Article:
The Seattle Seahawks are known for several things amongst National Football League (“NFL”) fans. One of the most well known facts about the Seahawks is that they have deemed their notoriously loud and rowdy fans as “The 12s.” In fact, the Seahawks have registered several trademarks over fan nicknames like “12,” “The 12s” and “Bring on the 12.” As we discussed in our post about the Superb Owl vs. Super Bowl fight, the NFL is ferocious in its trademark policing and enforcement efforts.
That is why we were not surprised to hear that the Seahawks launched an opposition against a trademark application for “Power of 12” for T-shirts, hats and other merchandise, filed by Ace Lineup Athletics LLC. We were surprised, however, to discover that the United States Patent and Trademark Office (“USPTO”) did not cite any of the Seahawks registered marks against the “Power of 12” trademark application. In fact, many of these registrations cover the same goods and services listed in the “Power of 12” trademark application.
Considering the NFL’s proficiency in stomping potential infringing trademarks from existence, it is likely the “Power of 12” trademark will never mature into a federal registration. It is worth mentioning that the applicant, Ace Lineup Athletics LLC, didn’t do itself any favors by submitting specimens showing the “Power of 12” mark on Seahawk colored t-shirts, along with the word “Seattle.” This will most likely be the death knell in any chance at defending against the opposition, as it clearly demonstrates an intent to create an association with the Seahawks organization—a big no-no in the world of trademarks.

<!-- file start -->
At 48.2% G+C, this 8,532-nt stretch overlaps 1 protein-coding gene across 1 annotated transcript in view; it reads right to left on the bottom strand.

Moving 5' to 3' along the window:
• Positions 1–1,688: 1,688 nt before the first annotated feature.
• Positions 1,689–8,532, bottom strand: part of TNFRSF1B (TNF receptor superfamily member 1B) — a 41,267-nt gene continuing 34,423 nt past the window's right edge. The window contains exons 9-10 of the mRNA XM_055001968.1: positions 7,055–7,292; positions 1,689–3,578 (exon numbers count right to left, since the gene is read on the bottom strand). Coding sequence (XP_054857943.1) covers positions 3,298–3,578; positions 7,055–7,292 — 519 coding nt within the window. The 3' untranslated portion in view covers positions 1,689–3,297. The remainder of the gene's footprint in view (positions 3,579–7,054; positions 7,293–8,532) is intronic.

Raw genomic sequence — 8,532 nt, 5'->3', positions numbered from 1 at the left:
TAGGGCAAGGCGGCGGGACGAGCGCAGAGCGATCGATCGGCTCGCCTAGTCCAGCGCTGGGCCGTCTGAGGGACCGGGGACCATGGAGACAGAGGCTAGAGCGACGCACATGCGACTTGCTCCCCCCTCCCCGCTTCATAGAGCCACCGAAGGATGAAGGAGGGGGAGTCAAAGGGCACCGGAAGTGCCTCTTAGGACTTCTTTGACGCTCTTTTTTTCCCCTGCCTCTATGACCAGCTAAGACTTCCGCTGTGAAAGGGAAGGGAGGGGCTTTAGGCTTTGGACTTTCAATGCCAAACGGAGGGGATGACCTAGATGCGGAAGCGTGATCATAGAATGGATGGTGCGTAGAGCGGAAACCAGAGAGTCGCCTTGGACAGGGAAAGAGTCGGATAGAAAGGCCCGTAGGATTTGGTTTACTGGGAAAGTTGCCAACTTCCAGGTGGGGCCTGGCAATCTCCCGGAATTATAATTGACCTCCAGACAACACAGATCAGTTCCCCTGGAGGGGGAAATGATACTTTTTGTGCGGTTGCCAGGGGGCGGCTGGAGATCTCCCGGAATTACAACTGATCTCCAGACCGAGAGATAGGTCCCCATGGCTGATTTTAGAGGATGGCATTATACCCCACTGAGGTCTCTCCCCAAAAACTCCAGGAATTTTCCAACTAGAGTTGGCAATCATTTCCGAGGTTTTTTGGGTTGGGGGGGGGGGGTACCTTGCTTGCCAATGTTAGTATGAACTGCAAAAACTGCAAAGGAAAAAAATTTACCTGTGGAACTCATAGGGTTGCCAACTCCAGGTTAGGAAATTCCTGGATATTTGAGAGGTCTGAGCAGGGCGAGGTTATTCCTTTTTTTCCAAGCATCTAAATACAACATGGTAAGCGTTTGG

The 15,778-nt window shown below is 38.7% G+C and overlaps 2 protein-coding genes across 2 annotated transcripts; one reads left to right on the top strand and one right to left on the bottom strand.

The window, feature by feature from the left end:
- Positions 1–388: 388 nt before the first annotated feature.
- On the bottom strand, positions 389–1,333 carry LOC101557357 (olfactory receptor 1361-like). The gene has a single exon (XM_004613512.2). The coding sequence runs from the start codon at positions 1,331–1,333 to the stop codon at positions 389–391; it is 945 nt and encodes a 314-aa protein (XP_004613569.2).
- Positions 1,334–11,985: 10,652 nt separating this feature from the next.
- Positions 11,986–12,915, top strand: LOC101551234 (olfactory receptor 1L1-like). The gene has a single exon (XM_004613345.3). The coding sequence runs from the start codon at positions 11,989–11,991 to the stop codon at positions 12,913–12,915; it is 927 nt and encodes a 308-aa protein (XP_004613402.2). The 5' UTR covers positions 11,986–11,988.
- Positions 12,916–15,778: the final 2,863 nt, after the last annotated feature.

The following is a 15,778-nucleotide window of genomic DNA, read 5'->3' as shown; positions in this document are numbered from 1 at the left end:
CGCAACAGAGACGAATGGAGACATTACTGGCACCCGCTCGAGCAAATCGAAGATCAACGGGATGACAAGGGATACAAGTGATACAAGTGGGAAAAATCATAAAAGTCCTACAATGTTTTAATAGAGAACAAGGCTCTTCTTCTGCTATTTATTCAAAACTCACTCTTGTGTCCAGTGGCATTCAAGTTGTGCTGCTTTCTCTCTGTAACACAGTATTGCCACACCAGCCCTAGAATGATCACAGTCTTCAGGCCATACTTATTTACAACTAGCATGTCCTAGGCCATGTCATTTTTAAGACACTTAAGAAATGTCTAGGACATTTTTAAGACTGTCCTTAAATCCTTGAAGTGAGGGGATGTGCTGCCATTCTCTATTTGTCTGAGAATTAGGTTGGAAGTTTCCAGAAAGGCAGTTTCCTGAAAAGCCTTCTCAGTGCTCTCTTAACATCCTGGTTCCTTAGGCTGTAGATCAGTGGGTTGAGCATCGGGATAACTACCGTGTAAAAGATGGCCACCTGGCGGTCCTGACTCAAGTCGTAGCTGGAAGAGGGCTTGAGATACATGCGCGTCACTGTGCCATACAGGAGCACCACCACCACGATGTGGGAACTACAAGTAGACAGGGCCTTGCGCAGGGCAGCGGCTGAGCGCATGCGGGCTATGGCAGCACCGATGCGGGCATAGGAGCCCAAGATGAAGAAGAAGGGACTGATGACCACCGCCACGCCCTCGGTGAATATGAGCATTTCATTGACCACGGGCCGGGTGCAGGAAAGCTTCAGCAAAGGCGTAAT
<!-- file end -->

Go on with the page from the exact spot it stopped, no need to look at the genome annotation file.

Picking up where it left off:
Can we learn something from Ace Lineup Athletics’ mistake?
We sure can! First and foremost, do not try to use and/or apply for trademarks that come close to any NFL trademark, slogan, logo, etc. The NFL has proven to the world that it does not and will not allow others to trade off its goodwill with potentially infringing trademarks.
Second, this situation—along with many others—demonstrates that just because your trademark application passed the scrutiny of an examining attorney at the USPTO, does not mean you are totally in the clear.
This second point highlights the importance of doing a thorough clearance search before deciding to adopt a mark. Just checking the USPTO registry is usually not enough to make an informed risk analysis of adopting a mark. Any third-party can oppose or cancel your application or registration if they feel it would harm their trademark rights in some way. Thus, while it may seem clear to obtain a federal trademark registration, there may be unregistered uses of the mark that could put your application and/or registration at risk.